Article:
typedef struct Rational Rational;

This declares the new type Rational to be an alias for struct Rational. We can now define operations on data of this kind. In particular we need to implement rational number arithmetic. We shall limit ourselves to the operations of addition and multiplication. (Note that subtraction is really addition in disguise and is no more complicated.)
Your first task will be to implement the functions:
Rational R_init(int a, int b);
Rational R_add(Rational x, Rational y);
Rational R_mult(Rational x, Rational y);
int R_show(Rational x);

The functions should do the following: R_init should return a rational representation for where a and b are the integers. R_add should add two rational numbers returning their sum, R_mult should return the product of the two rational arguments it is passed. R_show should print out the rational number (in the form a/b, not as real decimal).
This part should be pretty straightforward. You should not need to reduce the rational numbers to their lowest form. That is, if you add and , it is OK to report 2/6 as the answer, rather than 1/3.

The next part of the assignment requires you to compute a close rational approximation to e, which is often approximated to 2.17 Note that e is actually 1 + 1/1+1/2+1/6+1/24+1/120 + Compute this sum as far as it will go without giving you integer overflow problems. In short, write a function:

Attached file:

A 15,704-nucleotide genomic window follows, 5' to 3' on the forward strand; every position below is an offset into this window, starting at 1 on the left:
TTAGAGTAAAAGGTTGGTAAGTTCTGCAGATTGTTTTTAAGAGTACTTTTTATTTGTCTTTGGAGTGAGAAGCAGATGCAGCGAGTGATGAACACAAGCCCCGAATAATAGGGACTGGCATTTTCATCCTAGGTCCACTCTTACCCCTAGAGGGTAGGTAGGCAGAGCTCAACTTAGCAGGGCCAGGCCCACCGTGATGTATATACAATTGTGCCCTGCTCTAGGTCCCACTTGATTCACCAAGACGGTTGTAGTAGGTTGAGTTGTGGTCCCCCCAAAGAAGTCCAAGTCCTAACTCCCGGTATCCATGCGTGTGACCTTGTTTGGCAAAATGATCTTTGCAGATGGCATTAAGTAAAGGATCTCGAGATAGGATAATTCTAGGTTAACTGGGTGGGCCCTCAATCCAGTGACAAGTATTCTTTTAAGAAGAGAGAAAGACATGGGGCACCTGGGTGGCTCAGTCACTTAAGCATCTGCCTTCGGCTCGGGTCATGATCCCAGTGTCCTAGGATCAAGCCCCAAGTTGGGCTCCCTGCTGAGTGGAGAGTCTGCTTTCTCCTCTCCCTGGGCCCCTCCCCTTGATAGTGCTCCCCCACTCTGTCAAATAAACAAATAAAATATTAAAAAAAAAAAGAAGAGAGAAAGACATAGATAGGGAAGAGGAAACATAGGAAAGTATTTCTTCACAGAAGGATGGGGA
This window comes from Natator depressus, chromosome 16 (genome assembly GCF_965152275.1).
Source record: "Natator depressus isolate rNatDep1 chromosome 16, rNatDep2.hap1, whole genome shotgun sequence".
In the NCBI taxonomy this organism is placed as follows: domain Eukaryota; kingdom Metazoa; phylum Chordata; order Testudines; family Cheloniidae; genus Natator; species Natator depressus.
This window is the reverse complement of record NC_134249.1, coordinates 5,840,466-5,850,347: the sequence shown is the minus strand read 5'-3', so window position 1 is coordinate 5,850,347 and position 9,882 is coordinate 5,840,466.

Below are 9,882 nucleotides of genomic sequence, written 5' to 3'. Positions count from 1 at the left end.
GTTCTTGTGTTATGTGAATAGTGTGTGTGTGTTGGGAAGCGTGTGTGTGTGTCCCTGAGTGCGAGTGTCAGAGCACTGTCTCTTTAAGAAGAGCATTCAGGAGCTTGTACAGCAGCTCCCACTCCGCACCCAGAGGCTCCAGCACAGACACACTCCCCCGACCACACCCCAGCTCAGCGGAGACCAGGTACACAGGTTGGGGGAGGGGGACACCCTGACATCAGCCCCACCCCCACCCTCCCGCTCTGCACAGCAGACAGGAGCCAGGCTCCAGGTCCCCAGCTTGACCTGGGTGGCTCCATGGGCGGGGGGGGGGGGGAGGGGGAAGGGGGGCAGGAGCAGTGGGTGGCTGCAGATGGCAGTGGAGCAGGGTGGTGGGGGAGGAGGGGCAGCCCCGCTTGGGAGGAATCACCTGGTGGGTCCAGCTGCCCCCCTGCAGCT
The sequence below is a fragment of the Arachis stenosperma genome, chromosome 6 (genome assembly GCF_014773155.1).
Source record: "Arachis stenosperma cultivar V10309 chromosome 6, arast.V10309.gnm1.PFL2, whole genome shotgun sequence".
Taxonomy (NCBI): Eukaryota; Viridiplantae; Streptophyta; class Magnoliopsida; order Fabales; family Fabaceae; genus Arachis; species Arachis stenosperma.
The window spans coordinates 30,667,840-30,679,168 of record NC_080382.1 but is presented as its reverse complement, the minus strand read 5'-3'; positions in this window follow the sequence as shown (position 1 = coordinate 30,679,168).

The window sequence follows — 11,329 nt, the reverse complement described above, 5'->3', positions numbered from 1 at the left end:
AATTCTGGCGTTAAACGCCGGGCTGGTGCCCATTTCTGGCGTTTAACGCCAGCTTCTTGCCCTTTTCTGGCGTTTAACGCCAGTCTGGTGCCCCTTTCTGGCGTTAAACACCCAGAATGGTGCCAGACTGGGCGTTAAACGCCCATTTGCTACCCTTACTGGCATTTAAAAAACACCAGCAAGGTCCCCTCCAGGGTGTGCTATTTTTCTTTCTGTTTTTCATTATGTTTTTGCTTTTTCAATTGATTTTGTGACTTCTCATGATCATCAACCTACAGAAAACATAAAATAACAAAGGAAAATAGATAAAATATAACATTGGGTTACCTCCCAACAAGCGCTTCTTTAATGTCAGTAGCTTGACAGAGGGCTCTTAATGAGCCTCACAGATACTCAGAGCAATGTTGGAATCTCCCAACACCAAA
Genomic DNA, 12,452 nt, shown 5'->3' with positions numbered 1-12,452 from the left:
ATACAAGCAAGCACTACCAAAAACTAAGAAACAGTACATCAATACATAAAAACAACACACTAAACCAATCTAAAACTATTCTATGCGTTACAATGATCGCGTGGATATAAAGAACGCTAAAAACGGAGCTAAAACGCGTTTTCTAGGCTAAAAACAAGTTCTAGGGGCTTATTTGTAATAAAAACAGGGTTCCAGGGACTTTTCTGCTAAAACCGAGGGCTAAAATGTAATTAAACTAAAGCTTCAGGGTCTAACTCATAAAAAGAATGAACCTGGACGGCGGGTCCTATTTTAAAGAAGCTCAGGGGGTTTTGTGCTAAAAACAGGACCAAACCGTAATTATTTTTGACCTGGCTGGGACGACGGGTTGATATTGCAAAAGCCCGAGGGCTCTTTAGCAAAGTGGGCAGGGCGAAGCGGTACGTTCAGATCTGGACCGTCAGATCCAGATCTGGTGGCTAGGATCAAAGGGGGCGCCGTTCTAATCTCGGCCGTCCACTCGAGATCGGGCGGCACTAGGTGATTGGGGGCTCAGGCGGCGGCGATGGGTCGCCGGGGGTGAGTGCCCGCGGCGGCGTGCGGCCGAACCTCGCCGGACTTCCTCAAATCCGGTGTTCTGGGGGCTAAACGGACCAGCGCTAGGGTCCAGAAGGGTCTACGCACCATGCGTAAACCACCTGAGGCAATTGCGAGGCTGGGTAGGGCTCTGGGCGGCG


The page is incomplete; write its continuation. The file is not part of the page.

void e(void);
This function should compute and print out e using the rational arithmetic functions you wrote above.
Please read the guidelines.
May 10 '07 #2

Expert 10K+
P: 11,448
Please read the guidelines.
On top of that: I've seen that exact same assignment description before here ;-)

kind regards,

Jos
May 10 '07 #3

Ganon11
Expert 2.5K+
P: 3,652
On top of that: I've seen that exact same assignment description before here ;-)

kind regards,

Jos
Several times.
May 10 '07 #4

Expert 10K+
P: 11,448
Several times.
You've been around here much longer than I have ;-) I do like the assignment
though: it's well defined and a clean implementation is almost written by just
reading the assignment text carefully.

kind regards,

Jos
May 10 '07 #5

Ganon11
Expert 2.5K+
P: 3,652
I don't like it because it has to do with Taylor series (the infinite series to calculate the value of e). This is one of the topics I had to learn on my own for the big AP Calculus exam I took yesterday, and was by far the hardest topic. I don't wanna talk about series again until Calc II in college.
May 10 '07 #6

Expert 10K+
P: 11,448
I don't like it because it has to do with Taylor series (the infinite series to calculate the value of e). This is one of the topics I had to learn on my own for the big AP Calculus exam I took yesterday, and was by far the hardest topic. I don't wanna talk about series again until Calc II in college.
Series are fun :-P I answered the series part last week in this very same forum
and I even managed to upset a few folks in the Cafe/Lounge section with those
series ;-) but I'm too lazy to answer it again (and again and again) just because
people are too lazy too google or read.

kind regards,

Jos
May 10 '07 #7